Some coping strategies seem to help in the moment but set us up to feel worse later and can physically hurt us or the people around us (like self-harm, drinking alcohol, using substances, taking risks, using aggression). Some coping strategies can be the wisest thing to do in some situations but are unhelpful if we rely on them across the board because they actually make our distress more distressing, interfere with our performance, stop us from gathering new experiences and skills, distance us from the things we care about, and keep us stuck in the same place. Coping strategies focused on suppression (trying not to feel it/think it/show it), avoidance (staying away from certain things), and withdrawal (keeping to yourself, tuning out) all tend to make things worse in that way.

Other coping strategies have positive or neutral effects on us in the short and long-term.  These strategies help us get through the moment and allow us to improve it or at the very least, stop us from making things worse for us later. The key to effective coping is having different tools for different moments, that you can use in a big long chain to pull you through, step by step.


Kinds of coping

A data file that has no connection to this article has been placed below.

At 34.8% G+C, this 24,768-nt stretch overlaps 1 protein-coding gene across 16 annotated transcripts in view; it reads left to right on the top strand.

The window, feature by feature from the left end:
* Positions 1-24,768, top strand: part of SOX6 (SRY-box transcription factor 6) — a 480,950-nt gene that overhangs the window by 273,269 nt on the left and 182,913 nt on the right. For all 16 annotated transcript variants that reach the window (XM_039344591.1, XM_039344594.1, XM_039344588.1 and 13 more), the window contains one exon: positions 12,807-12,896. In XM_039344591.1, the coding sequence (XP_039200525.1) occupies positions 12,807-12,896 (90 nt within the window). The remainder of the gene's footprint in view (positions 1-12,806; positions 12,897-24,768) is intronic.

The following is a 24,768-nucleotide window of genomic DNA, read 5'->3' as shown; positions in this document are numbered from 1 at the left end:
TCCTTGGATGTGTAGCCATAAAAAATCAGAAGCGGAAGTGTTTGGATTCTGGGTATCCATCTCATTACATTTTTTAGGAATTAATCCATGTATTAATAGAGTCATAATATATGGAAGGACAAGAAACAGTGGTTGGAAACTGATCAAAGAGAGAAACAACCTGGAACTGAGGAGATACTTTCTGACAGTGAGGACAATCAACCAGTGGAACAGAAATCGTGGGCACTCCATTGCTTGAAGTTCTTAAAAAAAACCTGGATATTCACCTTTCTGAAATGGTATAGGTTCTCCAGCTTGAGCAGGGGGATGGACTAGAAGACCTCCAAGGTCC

There are countless of ways to cope that can help recovery and to make this less overwhelming we break these down into four categories: (1) Expression and support, (2) Self-soothing, (3) Mindful distraction, and (4) Engagement. Each kind of coping strategy can be practiced using techniques that work with our thoughts, behaviour and  physical responses to change the way we feel, give us space before responding to things and build resiliency to distress.

 

Expression and support
These are the strategies of expressing ourselves and connecting with others to share, manage and make sense of things. Expression includes talking, non-verbal communication, writing, and creative activities like music, song, dance, poetry, or art. We need spaces to name and share both our joys and our distress, the light and the dark of us. We can express ourselves to others and in private for our own self-reflection.

 

Self-soothing
Self-soothing is using your mind, your behaviour, your body and your environment to give yourself comfort, make space for difficult emotions, get perspective on our thoughts, and settle the physical stress responses that come with distress. This includes things like mindfulness, self-talk, relaxation, breathing, and sensory strategies. Think of it like treating yourself as you would a loved friend or child; attentively, kindly, and without judgement.